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Sedentary Work Exerting up to 10 pounds (4.5 kg) of force occasionally and/or a negligible amount of force frequently or constantly to lift, carry, push, pull, or otherwise move objects, including the human body. Sedentary work involves sitting most of the time, but may involve walking or standing for brief periods of time. Jobs are sedentary if walking and standing are required only occasionally and other sedentary criteria are met.

Light Work Exerting up to 20 pounds (9.1 kg) of force occasionally and/or up to 10 pounds (4.5 kg) of force frequently, and/or negligible amount of force constantly to move objects. Physical demand requirements are in excess of those for Sedentary Work. Light Work usually requires walking or standing to a significant degree. However, if the use of the arm and/or leg controls requires exertion of forces greater than that for Sedentary Work and the worker sits most the time, the job is rated Light Work.

Medium Work Exerting up to 50 (22.7 kg) pounds of force occasionally, and/or up to 25 pounds (11.3 kg) of force frequently, and/or up to 10 pounds (4.5 kg) of forces constantly to move objects.

Heavy Work Exerting up to 100 pounds (45.4 kg) of force occasionally, and/or up to 50 pounds (22.7 kg) of force frequently, and/or in excess of 20 pounds (9.1 kg) of force constantly to move objects.

Very Heavy Work Exerting in excess of 100 pounds (45.4 kg) of force occasionally, and/or in excess of 50 pounds (22.7 kg) of force frequently, and/or in excess of 20 pounds (9.1 kg) of force constantly to move objects.

Job Classification

In most duration tables, five job classifications are displayed. These job classifications are based on the amount of physical effort required to perform the work. The classifications correspond to the Strength Factor classifications described in the United States Department of Labor's Dictionary of Occupational Titles. The following definitions are quoted directly from that publication.

Sedentary Work Exerting up to 10 pounds (4.5 kg) of force occasionally and/or a negligible amount of force frequently or constantly to lift, carry, push, pull, or otherwise move objects, including the human body. Sedentary work involves sitting most of the time, but may involve walking or standing for brief periods of time. Jobs are sedentary if walking and standing are required only occasionally and other sedentary criteria are met.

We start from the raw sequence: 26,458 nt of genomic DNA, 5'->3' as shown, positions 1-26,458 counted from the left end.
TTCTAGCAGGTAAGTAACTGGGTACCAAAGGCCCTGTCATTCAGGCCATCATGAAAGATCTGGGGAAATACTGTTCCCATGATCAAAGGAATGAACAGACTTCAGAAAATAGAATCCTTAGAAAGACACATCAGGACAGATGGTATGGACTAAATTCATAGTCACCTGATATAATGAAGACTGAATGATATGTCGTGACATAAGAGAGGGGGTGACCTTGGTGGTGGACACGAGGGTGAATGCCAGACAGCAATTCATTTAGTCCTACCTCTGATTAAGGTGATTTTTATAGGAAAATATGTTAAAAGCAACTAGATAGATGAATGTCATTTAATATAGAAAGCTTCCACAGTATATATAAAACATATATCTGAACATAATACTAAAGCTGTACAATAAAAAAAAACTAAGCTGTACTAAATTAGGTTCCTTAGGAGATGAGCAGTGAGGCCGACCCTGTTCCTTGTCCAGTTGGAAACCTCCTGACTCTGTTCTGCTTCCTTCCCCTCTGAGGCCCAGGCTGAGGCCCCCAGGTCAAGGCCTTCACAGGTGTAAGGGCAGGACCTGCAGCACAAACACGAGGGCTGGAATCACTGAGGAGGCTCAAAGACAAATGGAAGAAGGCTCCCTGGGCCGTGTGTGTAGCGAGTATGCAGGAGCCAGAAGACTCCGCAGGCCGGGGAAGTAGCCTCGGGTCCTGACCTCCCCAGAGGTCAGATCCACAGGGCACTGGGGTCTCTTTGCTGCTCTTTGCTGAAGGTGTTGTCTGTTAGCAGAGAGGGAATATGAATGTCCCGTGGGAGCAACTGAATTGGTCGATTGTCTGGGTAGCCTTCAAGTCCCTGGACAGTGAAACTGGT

Light Work Exerting up to 20 pounds (9.1 kg) of force occasionally and/or up to 10 pounds (4.5 kg) of force frequently, and/or negligible amount of force constantly to move objects. Physical demand requirements are in excess of those for Sedentary Work. Light Work usually requires walking or standing to a significant degree. However, if the use of the arm and/or leg controls requires exertion of forces greater than that for Sedentary Work and the worker sits most the time, the job is rated Light Work.

Medium Work Exerting up to 50 (22.7 kg) pounds of force occasionally, and/or up to 25 pounds (11.3 kg) of force frequently, and/or up to 10 pounds (4.5 kg) of forces constantly to move objects.

Heavy Work Exerting up to 100 pounds (45.4 kg) of force occasionally, and/or up to 50 pounds (22.7 kg) of force frequently, and/or in excess of 20 pounds (9.1 kg) of force constantly to move objects.

Very Heavy Work Exerting in excess of 100 pounds (45.4 kg) of force occasionally, and/or in excess of 50 pounds (22.7 kg) of force frequently, and/or in excess of 20 pounds (9.1 kg) of force constantly to move objects.

Sprains and Strains, Cervical Spine (Neck)


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Diagnosis

History: The individual may report a history of trauma (usually a fall) or accident, most commonly a motor vehicle collision. The individual may have had a contact sports injury or blow to the head from a falling object. A history of previous neck or spinal injury should be sought.

The location and severity of the pain should be documented. Headache, pain radiating into the shoulders, pain in the upper chest and back, and changes in sensation in the upper extremity or face can occur.

Other common symptoms may include headache, dizziness (vertigo), nausea, blurred or double vision, ringing in the ears (tinnitus), fatigue, restlessness, loss of libido, insomnia, pain in the jaw or temporomandibular joint (TMJ), and difficulty swallowing (dysphagia).

Physical exam: In any individual with acute neck sprain or strain, care must be taken during the examination to evaluate for possible spinal instability. Lateral cervical spine x-rays are often taken to rule out a fracture or dislocation before any neck motion is tested. If there is suspicion of fracture, then CT scan, MRI, or both may need to be obtained before the person's cervical spine is said to be “cleared” permitting evaluation of neck motion. Once fracture and dislocation are ruled out, range of motion may be tested by having the individual actively move the neck, and flexion-extension x-rays may then be taken. Swelling and tenderness may be present. The presence, location, and duration of any neurological exam findings (e.g. weakness, sensory changes, reflex changes) are noted. A neurological assessment of the upper and lower extremities is performed to assess possible nerve or spinal cord damage.

Tests: Cervical spine x-rays are taken to rule out more serious injury, but sprains and strains do not have findings on x-ray. Imaging studies (CT and/or MRI) may be warranted to evaluate soft tissue damage and to check for a cervical disc herniation. Tests may be repeated in 6 months if symptoms do not resolve. Objective findings of injury on routine imaging studies are usually uncommon.

Source: Medical Disability Advisor